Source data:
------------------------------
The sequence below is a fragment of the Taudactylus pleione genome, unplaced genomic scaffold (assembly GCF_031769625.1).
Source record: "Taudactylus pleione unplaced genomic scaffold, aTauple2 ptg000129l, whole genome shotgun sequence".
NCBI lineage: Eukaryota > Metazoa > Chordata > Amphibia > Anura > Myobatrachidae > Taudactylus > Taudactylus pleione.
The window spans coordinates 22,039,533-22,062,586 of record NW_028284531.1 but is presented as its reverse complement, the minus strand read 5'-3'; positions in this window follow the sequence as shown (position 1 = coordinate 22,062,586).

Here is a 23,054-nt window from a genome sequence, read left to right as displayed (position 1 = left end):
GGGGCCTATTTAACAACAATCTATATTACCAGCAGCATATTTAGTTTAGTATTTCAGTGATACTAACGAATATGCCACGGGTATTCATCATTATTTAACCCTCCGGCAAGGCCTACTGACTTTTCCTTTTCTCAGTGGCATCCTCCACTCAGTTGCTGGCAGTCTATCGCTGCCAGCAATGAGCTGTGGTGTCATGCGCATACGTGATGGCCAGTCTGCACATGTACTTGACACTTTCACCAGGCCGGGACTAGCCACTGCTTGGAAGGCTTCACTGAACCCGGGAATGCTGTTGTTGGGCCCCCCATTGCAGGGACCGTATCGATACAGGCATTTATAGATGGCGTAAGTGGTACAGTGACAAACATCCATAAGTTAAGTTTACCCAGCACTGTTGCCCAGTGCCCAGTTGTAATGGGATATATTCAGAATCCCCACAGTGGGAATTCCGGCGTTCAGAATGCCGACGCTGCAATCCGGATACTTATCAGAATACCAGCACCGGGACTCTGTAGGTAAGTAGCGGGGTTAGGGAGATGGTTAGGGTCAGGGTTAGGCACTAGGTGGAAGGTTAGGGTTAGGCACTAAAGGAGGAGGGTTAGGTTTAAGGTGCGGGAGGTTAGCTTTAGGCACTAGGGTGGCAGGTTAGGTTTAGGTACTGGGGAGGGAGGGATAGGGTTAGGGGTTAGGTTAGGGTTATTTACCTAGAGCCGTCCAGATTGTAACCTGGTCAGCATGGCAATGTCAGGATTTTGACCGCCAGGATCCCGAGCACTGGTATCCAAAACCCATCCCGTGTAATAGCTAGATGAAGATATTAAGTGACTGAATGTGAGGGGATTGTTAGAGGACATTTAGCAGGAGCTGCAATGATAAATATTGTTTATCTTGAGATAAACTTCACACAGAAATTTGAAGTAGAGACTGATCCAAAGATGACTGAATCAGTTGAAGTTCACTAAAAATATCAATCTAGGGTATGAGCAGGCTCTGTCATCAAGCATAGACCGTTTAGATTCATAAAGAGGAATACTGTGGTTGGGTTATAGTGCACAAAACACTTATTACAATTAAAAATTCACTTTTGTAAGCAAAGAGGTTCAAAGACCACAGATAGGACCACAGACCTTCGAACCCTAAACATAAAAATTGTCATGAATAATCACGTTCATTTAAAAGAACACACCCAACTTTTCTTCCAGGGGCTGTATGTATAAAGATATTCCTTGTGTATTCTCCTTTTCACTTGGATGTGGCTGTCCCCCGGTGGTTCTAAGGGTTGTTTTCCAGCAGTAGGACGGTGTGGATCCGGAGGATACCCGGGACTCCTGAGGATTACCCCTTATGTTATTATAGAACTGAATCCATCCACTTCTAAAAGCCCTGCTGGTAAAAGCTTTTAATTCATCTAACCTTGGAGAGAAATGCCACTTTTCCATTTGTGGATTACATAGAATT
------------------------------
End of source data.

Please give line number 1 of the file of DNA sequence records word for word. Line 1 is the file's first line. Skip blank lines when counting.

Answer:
The sequence below is a fragment of the Taudactylus pleione genome, unplaced genomic scaffold (assembly GCF_031769625.1).